Maybe so, but the new free-throw provision has already been informally dubbed the Valvano Rule by those who believe it was designed to stop Valvano—and anyone else so inclined—from masterfully using intentional fouls with his team trailing late in games. During last season's NCAA tournament, opponent after opponent would go to the line and miss the front end of a one-and-one, and the Pack would come down and get a crucial two-point field goal.
Not surprisingly, Valvano hates the new rule. He thinks it handicaps teams that are behind and will make for fewer exciting finishes. And sure enough, on Saturday, with Houston' fouling desperately in the last two minutes, State extended its lead with free throws. Still, Valvano sputtered, "It's the silliest rule in the history of the game."
If Valvano had a heightened sense of basketball's past last week, it may have been because of his attendance at the Peach Basket Festival leading up to the Tip-Off Classic. Among the Festival's highlights were a Four Tops and Temptations concert, a ball and a parade, which proceeded very, very deliberately. Appropriately, the parade's grand marshal was Hank Iba, the patriarch of slowdown basketball.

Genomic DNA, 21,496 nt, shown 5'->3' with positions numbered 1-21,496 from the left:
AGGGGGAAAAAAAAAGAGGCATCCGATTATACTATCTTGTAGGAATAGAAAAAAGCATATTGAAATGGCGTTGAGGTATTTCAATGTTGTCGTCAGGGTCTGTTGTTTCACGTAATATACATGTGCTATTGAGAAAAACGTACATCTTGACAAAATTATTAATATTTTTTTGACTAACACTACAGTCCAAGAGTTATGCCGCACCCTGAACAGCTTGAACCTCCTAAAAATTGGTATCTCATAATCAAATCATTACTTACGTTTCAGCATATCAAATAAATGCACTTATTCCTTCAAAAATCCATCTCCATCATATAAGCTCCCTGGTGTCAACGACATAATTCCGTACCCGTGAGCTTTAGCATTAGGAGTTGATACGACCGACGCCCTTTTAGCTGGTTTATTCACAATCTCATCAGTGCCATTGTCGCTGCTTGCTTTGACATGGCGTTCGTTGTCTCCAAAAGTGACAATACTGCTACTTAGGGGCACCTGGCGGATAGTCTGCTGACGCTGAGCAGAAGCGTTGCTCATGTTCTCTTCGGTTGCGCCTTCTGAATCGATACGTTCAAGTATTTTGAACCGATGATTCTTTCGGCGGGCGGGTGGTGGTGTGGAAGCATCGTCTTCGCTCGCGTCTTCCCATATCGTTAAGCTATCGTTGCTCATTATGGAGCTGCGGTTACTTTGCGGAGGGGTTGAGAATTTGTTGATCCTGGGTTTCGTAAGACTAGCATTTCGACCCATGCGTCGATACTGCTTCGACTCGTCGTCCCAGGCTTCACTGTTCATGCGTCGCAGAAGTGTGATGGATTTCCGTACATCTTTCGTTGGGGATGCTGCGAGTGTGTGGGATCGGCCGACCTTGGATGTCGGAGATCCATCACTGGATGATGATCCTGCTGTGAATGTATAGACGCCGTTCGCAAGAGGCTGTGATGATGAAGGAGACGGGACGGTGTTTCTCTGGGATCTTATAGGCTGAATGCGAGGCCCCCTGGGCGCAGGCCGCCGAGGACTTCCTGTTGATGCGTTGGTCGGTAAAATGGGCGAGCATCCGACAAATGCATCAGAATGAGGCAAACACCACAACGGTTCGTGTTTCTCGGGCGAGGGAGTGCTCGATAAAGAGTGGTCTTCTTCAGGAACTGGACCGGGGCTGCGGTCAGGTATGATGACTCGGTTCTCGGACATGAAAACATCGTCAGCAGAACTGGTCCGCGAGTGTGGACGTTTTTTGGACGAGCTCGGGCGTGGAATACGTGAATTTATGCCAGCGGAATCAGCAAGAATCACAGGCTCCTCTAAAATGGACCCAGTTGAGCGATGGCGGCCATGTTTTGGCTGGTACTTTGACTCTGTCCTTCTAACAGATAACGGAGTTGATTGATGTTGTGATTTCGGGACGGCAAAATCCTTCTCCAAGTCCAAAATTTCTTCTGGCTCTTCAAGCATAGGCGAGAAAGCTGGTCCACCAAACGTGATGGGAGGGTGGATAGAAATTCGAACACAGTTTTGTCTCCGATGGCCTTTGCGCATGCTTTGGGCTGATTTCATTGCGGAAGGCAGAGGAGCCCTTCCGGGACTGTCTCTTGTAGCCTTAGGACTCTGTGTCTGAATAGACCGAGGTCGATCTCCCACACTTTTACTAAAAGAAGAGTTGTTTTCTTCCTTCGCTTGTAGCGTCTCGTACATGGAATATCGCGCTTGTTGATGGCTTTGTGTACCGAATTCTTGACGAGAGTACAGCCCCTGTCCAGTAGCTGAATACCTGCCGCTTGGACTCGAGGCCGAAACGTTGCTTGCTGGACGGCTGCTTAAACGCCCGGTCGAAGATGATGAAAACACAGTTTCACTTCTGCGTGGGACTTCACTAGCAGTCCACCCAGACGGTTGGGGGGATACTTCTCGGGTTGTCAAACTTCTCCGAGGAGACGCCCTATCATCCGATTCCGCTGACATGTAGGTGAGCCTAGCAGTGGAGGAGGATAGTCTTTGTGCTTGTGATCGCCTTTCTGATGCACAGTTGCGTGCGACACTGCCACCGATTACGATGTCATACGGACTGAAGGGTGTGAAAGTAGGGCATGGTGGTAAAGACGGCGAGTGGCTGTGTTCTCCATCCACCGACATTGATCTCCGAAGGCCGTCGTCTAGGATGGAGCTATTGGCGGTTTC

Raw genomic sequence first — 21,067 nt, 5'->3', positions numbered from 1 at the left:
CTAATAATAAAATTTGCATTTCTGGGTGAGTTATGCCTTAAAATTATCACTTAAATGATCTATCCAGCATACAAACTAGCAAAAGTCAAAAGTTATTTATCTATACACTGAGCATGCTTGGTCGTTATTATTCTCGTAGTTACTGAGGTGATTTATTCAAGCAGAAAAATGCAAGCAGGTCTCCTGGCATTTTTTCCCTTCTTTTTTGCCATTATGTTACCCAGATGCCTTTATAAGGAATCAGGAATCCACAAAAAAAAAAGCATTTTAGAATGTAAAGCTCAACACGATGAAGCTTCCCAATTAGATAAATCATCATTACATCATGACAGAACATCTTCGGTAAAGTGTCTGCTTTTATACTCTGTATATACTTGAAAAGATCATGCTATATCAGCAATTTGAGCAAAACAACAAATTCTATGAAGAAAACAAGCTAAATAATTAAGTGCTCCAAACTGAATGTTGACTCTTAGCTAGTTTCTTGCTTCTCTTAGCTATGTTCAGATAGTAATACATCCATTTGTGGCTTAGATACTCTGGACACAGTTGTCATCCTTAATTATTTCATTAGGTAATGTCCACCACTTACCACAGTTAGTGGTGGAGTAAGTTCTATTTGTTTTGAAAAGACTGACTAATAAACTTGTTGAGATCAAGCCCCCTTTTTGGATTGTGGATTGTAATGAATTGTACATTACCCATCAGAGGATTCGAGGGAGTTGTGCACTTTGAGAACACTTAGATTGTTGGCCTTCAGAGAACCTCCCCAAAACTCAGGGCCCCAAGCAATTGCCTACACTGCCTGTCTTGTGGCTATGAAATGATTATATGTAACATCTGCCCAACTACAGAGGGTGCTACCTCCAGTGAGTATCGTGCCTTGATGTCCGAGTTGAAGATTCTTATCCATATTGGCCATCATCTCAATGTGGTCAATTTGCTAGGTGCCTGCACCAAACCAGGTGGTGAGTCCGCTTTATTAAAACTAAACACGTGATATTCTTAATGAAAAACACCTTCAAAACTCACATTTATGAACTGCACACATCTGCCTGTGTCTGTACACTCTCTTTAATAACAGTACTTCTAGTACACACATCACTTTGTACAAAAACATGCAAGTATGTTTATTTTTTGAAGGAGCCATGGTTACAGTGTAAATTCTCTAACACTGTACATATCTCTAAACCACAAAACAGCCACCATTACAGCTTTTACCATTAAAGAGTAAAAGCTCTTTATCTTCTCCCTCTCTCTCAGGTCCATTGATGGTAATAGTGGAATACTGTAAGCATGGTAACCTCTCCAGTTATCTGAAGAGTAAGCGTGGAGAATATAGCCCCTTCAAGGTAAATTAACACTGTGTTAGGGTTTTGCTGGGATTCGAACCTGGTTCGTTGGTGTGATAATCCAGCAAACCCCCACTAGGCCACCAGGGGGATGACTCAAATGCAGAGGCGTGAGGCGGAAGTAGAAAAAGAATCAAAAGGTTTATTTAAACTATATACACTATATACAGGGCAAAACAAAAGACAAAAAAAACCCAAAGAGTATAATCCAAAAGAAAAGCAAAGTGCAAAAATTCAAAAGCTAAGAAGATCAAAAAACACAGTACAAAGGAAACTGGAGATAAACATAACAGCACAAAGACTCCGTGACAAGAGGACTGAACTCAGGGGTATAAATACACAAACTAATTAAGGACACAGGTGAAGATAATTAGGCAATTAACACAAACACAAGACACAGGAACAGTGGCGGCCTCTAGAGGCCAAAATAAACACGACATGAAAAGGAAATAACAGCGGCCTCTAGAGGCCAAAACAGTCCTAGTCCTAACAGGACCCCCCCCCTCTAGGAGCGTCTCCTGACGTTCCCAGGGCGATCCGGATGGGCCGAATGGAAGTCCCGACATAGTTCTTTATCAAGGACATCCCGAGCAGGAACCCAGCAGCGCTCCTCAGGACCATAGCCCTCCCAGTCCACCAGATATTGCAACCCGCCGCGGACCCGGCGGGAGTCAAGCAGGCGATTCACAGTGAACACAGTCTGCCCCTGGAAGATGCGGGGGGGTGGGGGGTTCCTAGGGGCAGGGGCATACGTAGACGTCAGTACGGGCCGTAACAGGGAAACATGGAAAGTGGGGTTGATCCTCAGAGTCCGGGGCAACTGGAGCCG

The most fun came when real live players relieved the Hall of Fame of its archival mustiness. During a visit there Thursday Olajuwon spent two full minutes staring at a picture of Oscar Robertson grabbing a rebound. The Big O's legs were spread almost 180 degrees. "That's a serious rebound," Akeem muttered.
The current Hall looks like Naismith Memorial Tool & Die. Executive Director Lee Williams can't wait until 1985, when the new Hall should be finished. It will be located on a grassy strip just steps from Springfield's born-again downtown and hard by Interstate 91. Since 1980, when $5 million for the $11.4 million structure was first approved as part of a state tourism bond issue, the Hall has been something of a political basketball. Williams scoffs at the objections. "Say each person who makes a stop at the Hall of Fame leaves $10 in the community," he says. "Well, I'm willing to bet our first year down there we'll draw at least 125,000 people [more than three times the current gate], and in due time 200,000 to 250,000. Multiply times 10, and you have millions left in the community, annually."
A lighter controversy persists over the new Hall's design. There had been talk that it might be shaped like a giant basketball, which inspired Leigh Montville of The Boston Globe to wonder whether the door would resemble an air valve, and each visitor would have to wet himself down—like an inflating needle—to gain entrance. Instead, the building will be a very functional rectangle, marked by a painted "action mural" on its facade that simulates moving basketball players. "The mural will be our Guggenheim touch," Williams says. So far, the Classic has raised $166,000 for the new Hall.